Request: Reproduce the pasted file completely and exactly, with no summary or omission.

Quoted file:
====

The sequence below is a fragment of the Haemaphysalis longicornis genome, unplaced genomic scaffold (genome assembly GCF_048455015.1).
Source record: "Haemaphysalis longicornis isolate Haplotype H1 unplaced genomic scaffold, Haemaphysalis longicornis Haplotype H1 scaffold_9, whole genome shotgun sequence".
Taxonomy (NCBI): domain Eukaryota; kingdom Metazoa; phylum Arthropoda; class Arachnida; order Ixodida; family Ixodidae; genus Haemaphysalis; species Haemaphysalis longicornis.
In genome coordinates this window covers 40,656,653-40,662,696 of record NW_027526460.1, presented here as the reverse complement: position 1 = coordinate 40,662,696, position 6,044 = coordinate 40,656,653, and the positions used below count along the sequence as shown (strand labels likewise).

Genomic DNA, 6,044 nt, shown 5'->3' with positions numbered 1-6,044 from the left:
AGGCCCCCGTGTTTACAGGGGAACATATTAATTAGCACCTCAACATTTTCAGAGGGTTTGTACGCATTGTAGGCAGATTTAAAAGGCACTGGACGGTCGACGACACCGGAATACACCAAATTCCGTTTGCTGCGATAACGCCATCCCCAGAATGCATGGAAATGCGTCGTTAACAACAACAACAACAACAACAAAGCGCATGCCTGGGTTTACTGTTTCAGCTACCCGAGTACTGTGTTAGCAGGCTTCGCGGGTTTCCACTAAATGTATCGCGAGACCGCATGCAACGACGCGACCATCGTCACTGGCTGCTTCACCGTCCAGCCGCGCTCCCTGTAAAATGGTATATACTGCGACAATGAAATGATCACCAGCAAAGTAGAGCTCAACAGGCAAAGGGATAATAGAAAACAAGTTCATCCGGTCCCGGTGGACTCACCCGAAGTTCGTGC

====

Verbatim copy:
The sequence below is a fragment of the Haemaphysalis longicornis genome, unplaced genomic scaffold (genome assembly GCF_048455015.1).
Source record: "Haemaphysalis longicornis isolate Haplotype H1 unplaced genomic scaffold, Haemaphysalis longicornis Haplotype H1 scaffold_9, whole genome shotgun sequence".
Taxonomy (NCBI): domain Eukaryota; kingdom Metazoa; phylum Arthropoda; class Arachnida; order Ixodida; family Ixodidae; genus Haemaphysalis; species Haemaphysalis longicornis.
In genome coordinates this window covers 40,656,653-40,662,696 of record NW_027526460.1, presented here as the reverse complement: position 1 = coordinate 40,662,696, position 6,044 = coordinate 40,656,653, and the positions used below count along the sequence as shown (strand labels likewise).

Genomic DNA, 6,044 nt, shown 5'->3' with positions numbered 1-6,044 from the left:
AGGCCCCCGTGTTTACAGGGGAACATATTAATTAGCACCTCAACATTTTCAGAGGGTTTGTACGCATTGTAGGCAGATTTAAAAGGCACTGGACGGTCGACGACACCGGAATACACCAAATTCCGTTTGCTGCGATAACGCCATCCCCAGAATGCATGGAAATGCGTCGTTAACAACAACAACAACAACAACAAAGCGCATGCCTGGGTTTACTGTTTCAGCTACCCGAGTACTGTGTTAGCAGGCTTCGCGGGTTTCCACTAAATGTATCGCGAGACCGCATGCAACGACGCGACCATCGTCACTGGCTGCTTCACCGTCCAGCCGCGCTCCCTGTAAAATGGTATATACTGCGACAATGAAATGATCACCAGCAAAGTAGAGCTCAACAGGCAAAGGGATAATAGAAAACAAGTTCATCCGGTCCCGGTGGACTCACCCGAAGTTCGTGC